|Systematic (IUPAC) name|
(Diagrams above are enalapril and enalaprilat, respectively. Data below refers to enalapril unless indicated)
|Legal status||℞ Prescription only|
|Routes||I.V. and P.O.|
|Metabolism||hepatic (to enalaprilat)|
|Half-life||11 hours (enalaprilat)|
|Mol. mass||376.447 g/mol|
|(what is this?)|
Enalapril (marketed as Vasotec in the USA, Enaladex in some other countries, and Enacard for veterinary use) is an angiotensin converting enzyme (ACE) inhibitor used in the treatment of hypertension, diabetic nephropathy, and some types of chronic heart failure. ACE converts the peptide hormone angiotensin I to angiotensin II. One of the actions of angiotensin II is the vasoconstriction of blood vessels resulting in an increase in blood pressure. ACE inhibitors such as enalapril prevent this effect. Enalapril has been shown to lower the death rate in systolic heart failure. Enalapril was the first member of the group known as the dicarboxylate-containing ACE inhibitors.
Enalapril as a treatment for high blood pressure works by modulating the renin-angiotensin-aldosterone system (RAAS).
Squibb developed the first inhibitor, captopril, but it had adverse effects such as a metallic taste (which, as it turned out, was due to the sulfhydryl group). Merck & Co. developed enalapril as a competing prodrug.
Enalaprilat, the first dicarboxylate-containing ACE inhibitor, was developed partly to overcome these limitations of captopril. The sulfhydryl moiety was replaced by a carboxylate moiety, but additional modifications were required in its structure-based design to achieve a similar potency to captopril.
Enalaprilat, however, had a problem of its own. The consequence of the structural modifications was it proved to have unfavourable ionisation characteristics to allow sufficient potency for oral administration (in tablets). Thus, it was only suitable for intravenous administration. This was overcome by the researchers at Merck by the esterification of enalaprilat with ethanol to produce enalapril.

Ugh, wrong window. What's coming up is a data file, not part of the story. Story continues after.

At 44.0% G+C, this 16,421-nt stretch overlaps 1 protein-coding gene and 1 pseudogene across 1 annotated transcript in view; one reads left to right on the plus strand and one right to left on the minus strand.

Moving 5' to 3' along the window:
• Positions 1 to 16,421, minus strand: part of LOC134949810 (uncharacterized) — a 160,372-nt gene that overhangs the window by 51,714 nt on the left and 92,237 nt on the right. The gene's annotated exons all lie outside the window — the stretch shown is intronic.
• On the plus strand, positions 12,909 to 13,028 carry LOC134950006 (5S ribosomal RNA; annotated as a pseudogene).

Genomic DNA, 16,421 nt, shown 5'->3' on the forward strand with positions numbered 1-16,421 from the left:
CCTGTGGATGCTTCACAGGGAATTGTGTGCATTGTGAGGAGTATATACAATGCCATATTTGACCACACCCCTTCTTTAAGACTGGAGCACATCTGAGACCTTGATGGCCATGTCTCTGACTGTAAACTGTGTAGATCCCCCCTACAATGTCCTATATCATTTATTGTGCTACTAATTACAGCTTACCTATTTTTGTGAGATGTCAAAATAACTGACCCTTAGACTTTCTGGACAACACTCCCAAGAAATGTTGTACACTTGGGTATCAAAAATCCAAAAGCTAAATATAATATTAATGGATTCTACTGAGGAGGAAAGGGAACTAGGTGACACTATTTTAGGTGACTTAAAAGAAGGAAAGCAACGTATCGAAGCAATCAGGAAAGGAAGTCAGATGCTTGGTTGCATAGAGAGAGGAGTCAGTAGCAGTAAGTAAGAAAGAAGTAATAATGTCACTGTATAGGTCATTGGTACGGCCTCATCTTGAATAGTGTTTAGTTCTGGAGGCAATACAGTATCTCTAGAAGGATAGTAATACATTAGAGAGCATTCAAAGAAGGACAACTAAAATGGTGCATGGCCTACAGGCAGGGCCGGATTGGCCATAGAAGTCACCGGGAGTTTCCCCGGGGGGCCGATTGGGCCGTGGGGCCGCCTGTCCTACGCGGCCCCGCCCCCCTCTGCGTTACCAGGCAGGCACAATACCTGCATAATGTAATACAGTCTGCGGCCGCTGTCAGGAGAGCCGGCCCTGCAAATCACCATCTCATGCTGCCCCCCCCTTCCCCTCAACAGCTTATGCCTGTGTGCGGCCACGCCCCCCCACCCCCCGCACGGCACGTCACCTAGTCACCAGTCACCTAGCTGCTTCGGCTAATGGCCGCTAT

As a prodrug, enalapril is metabolised in vivo to the active form enalaprilat by various esterases. Peak plasma enalaprilat concentrations occur two to four hours after oral administration. Elimination thereafter is biphasic, with an initial phase which reflects renal filtration (elimination half-life two to six hours) and a subsequent prolonged phase (elimination half-life 36 hours), the latter representing equilibration of drug from tissue distribution sites.
The prolonged phase does not contribute to drug accumulation on repeated administration, but is thought to be of pharmacological significance in mediating drug effects. Renal impairment [particularly creatinine clearance < 20 ml/min (< 1.2 l/h)] results in significant accumulation of enalaprilat and necessitates dosage reduction. Accumulation is probably the cause of reduced elimination in healthy elderly individuals and in patients with concomitant diabetes, hypertension and heart failure.
A prototype for others
Most importantly, perhaps, the QSAR-based modifications in structure serendipitously led to an improved understanding of the structure of ACE, which aided in the development of subsequent carboxylate-containing ACE inhibitors.
Enalapril, a prodrug, is converted by de-esterification to converting enzyme inhibitor, enalaprilat, with effects similar to those of captopril. Enalaprilat itself is available only for intravenous use, primarily for hypertensive emergencies.
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